All of the analyses were implemented using R-3.6.2. Statistical analysis was conducted assuming a two-sided 5% level of significance.


Characteristics of cART cohort at enrolment

Table 2 shows the distribution of the socio-demographic and variables at the beginning of patient follow-up. All participants were black females (n = 219), with a median age of 25 years (Interquartile range, IQR, 22–30). The majority of participants were married or with a stable sexual partner 174 (80%), not co-infected with TB 201 (91.8%), not with anemia 208 (95.0%) and overweight or obese 137 (62.8%) based on their body mass index (BMI) measurements. Over half 153 (69.9%) reported having completed Grades 11 of schooling. With regard to the immunological state, 40.6 and 36.5% of patients an initial CD4 count of 350–499 and ≥ 500 cells/mm3, respectively. The log10 copies/ml VL count of the participants ranged from 1.47 to 6.81 with the first quartile of 3.84, a median of 4.46 and the third quartile of 5.06. (Table 2).

Table 2 Baseline characteristics of ART cohort in the CAPRISA 002 study

Longitudinal change of QoL scores of HIV-infected patients

The line plot in Fig. 2a, displays the trends of QoL of all HIV patients, over time. From these plots, we can see that the overall QoL scores among HIV-infected patients increased throughout the duration of follow-up periods. The longer a patient stayed under follow up, the more she experienced an increase of her QoL scores. From Fig. 3(a-d), we note that the overall long time trends of QoL scores of patients with higher education levels had increased with greater rates as compared to those patients with lower education (< 8 grade). The trend of QoL (mainly physical health and social relationship) of younger and older adult women increased at slower rates compared to those who were middle-aged (Fig. 3e-h).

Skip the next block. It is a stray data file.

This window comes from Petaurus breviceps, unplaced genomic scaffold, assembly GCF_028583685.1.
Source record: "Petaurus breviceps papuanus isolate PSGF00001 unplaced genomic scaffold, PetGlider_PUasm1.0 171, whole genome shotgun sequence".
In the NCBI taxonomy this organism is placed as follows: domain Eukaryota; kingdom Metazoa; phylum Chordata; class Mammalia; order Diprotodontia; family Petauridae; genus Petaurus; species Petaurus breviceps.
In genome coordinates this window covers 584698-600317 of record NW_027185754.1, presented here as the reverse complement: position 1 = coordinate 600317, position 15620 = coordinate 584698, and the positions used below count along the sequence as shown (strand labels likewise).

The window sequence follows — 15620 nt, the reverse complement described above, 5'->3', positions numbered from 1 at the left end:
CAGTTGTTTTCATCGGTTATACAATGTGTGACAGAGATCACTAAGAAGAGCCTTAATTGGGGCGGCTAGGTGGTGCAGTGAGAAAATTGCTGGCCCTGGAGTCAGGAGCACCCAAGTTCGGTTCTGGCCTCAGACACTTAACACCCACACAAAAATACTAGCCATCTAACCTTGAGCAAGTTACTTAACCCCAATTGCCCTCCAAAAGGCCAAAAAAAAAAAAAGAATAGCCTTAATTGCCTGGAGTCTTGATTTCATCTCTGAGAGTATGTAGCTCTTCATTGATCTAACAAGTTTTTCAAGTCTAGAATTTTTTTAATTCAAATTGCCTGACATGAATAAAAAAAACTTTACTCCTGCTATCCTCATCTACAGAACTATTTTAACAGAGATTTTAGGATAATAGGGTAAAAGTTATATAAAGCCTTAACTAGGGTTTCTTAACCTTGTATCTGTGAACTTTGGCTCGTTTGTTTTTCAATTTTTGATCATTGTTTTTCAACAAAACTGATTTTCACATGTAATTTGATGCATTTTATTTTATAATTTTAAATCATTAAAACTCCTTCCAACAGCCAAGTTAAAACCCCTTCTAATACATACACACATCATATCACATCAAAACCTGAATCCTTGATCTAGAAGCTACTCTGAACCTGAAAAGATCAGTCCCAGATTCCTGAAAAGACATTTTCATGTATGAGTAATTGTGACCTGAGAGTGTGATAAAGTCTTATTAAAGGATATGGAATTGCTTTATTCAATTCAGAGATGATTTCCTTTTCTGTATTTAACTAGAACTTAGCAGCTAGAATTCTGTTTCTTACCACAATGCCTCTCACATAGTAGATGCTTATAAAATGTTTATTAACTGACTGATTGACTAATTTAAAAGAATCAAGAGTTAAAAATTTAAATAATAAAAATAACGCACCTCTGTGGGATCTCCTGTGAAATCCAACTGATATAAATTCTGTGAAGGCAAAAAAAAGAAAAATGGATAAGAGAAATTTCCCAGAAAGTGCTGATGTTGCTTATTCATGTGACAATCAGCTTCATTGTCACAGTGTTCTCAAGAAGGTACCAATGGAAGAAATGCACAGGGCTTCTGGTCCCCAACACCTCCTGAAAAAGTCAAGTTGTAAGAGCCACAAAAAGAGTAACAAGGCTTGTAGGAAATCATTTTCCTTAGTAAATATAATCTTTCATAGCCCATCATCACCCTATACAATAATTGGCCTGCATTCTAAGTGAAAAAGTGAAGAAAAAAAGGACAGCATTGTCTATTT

Fig. 2
figure 2

a Smoothed line plots of HRQOL scores, b-e Correlogram of level of Independences, social relationship scores, physical health and physiological scores respectively

Fig. 3
figure 3

Trends of QoL scores over time based on socio-demographic variables

Long term QoL trends were evaluated for patients with different categories of clinical factors. Figure 4(a-d) depicts, increased QoL scores rate of change over time for patients with higher CD4 cell count levels as compared to those patients with lower CD4 cell counts. Figure 4(e-h) shows that the trends of QoL scores increased with greater rates for patients without TB as compared to those who were TB co-infected.

Fig. 4
figure 4

Trends of QoL scores over time based on clinical factors

Examining the relationship between QoL domain scores

The multivariate multilevel framework allows us to estimate the correlation matrix between the patient’s slopes for each of the QOL domain scores (Table 3). The correlation among the intercepts was 0.94, 0.61, 0.60 and 0.58, showing a strong positive correlation between baseline values for physical health and psychological score, physical health and social-relationship, level of independence and social-relationship, and social-relationship and psychological score, respectively. Furthermore, the correlation amongst the slopes was 0.90, 0.86, 0.84, 0.84, 0.81 and 0.81, showing a strong positive correlation between rates of change (slope) values of domain scores with time.